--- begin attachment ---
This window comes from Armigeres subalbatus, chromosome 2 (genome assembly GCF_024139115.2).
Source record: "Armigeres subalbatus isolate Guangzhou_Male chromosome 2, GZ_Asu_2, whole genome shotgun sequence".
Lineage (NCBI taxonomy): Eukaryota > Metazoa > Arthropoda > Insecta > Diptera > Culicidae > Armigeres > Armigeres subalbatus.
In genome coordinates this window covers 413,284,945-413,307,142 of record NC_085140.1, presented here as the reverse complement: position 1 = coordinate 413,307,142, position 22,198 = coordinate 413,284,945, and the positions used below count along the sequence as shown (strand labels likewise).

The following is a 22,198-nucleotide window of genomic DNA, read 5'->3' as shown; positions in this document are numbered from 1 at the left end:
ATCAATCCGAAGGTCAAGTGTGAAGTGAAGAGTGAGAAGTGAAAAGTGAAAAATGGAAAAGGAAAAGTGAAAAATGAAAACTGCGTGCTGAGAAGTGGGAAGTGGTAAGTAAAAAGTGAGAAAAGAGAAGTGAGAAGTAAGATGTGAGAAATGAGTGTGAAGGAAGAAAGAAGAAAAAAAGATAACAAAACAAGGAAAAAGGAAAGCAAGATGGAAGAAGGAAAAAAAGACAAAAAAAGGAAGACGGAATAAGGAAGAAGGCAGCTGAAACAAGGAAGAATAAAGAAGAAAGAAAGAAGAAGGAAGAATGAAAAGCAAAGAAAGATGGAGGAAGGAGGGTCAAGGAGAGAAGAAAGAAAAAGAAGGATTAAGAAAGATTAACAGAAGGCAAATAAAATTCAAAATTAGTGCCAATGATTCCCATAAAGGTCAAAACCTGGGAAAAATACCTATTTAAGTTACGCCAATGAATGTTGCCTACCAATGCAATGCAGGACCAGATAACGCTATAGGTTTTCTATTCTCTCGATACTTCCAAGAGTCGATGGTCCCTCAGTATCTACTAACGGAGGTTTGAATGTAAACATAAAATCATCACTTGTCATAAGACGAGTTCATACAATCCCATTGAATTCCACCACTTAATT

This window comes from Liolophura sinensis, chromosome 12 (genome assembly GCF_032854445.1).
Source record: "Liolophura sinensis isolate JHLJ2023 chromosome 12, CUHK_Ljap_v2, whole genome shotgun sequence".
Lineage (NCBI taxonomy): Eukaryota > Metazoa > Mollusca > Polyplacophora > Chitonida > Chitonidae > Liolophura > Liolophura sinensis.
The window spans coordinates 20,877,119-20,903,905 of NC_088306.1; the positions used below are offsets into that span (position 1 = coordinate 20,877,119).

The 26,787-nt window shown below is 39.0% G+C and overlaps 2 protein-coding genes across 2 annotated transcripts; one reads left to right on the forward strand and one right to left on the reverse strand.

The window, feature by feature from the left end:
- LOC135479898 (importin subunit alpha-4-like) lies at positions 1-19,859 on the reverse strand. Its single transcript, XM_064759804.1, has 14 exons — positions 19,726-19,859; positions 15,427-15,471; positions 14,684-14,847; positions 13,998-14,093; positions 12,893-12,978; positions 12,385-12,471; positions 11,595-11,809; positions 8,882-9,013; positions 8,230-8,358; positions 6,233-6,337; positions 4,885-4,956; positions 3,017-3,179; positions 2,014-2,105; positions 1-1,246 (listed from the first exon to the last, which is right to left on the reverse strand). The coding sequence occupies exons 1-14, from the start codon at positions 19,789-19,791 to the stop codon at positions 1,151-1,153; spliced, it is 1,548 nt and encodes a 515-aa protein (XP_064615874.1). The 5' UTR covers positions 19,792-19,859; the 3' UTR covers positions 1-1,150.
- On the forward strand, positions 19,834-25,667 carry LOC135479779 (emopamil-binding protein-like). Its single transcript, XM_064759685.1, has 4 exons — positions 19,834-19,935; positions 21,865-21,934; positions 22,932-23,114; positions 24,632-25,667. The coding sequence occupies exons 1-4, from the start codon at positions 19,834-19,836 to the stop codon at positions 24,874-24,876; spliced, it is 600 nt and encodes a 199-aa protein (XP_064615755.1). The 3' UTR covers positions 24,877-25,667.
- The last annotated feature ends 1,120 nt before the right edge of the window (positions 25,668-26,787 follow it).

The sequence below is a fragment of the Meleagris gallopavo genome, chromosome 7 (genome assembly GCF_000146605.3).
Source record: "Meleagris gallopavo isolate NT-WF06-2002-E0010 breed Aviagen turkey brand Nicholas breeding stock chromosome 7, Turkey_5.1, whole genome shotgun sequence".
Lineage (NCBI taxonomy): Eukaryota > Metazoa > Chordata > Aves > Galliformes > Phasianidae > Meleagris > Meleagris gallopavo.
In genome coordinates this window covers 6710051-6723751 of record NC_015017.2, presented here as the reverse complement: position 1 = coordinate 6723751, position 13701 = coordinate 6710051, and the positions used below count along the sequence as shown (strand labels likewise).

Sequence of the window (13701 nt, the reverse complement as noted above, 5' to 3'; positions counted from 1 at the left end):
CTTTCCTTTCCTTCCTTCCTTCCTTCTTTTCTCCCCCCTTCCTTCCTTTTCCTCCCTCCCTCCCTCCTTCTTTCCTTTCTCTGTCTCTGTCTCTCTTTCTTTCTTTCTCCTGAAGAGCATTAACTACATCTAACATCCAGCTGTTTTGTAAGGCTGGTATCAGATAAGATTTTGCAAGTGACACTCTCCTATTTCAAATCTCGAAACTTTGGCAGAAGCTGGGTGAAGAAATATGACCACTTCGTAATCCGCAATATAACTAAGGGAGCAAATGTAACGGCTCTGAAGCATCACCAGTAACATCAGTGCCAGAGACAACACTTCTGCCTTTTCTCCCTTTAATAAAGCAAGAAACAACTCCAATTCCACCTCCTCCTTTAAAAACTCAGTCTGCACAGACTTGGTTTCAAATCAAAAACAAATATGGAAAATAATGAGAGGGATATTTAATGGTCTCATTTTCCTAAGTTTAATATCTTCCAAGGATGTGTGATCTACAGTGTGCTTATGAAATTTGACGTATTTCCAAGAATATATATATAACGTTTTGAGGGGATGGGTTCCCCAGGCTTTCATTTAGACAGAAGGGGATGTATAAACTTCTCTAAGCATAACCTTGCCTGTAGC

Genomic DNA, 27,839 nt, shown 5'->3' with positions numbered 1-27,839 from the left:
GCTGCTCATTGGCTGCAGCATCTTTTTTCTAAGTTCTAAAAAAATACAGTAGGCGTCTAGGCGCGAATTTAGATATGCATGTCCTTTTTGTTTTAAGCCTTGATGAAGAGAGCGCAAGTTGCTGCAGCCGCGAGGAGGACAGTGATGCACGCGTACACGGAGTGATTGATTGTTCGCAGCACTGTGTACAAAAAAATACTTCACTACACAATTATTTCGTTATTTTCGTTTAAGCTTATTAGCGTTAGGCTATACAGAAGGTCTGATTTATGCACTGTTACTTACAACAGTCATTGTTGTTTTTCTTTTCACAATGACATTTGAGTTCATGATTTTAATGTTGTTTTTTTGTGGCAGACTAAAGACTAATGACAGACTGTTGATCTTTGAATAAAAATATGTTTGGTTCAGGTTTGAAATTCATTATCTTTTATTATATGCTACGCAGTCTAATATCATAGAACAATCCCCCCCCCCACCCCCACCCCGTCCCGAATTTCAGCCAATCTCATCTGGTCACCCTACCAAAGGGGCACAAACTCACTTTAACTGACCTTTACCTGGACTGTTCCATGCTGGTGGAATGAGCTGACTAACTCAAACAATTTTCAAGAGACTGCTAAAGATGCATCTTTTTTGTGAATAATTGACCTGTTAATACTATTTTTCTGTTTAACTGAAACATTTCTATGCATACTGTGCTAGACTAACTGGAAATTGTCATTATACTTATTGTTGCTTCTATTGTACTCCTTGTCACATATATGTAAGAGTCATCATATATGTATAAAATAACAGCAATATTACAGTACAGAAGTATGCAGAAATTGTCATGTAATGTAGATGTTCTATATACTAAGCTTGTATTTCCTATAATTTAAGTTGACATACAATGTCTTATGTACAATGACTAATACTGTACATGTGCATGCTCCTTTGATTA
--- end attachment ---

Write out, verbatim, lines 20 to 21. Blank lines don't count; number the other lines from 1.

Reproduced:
Sequence of the window (13701 nt, the reverse complement as noted above, 5' to 3'; positions counted from 1 at the left end):
CTTTCCTTTCCTTCCTTCCTTCCTTCTTTTCTCCCCCCTTCCTTCCTTTTCCTCCCTCCCTCCCTCCTTCTTTCCTTTCTCTGTCTCTGTCTCTCTTTCTTTCTTTCTCCTGAAGAGCATTAACTACATCTAACATCCAGCTGTTTTGTAAGGCTGGTATCAGATAAGATTTTGCAAGTGACACTCTCCTATTTCAAATCTCGAAACTTTGGCAGAAGCTGGGTGAAGAAATATGACCACTTCGTAATCCGCAATATAACTAAGGGAGCAAATGTAACGGCTCTGAAGCATCACCAGTAACATCAGTGCCAGAGACAACACTTCTGCCTTTTCTCCCTTTAATAAAGCAAGAAACAACTCCAATTCCACCTCCTCCTTTAAAAACTCAGTCTGCACAGACTTGGTTTCAAATCAAAAACAAATATGGAAAATAATGAGAGGGATATTTAATGGTCTCATTTTCCTAAGTTTAATATCTTCCAAGGATGTGTGATCTACAGTGTGCTTATGAAATTTGACGTATTTCCAAGAATATATATATAACGTTTTGAGGGGATGGGTTCCCCAGGCTTTCATTTAGACAGAAGGGGATGTATAAACTTCTCTAAGCATAACCTTGCCTGTAGC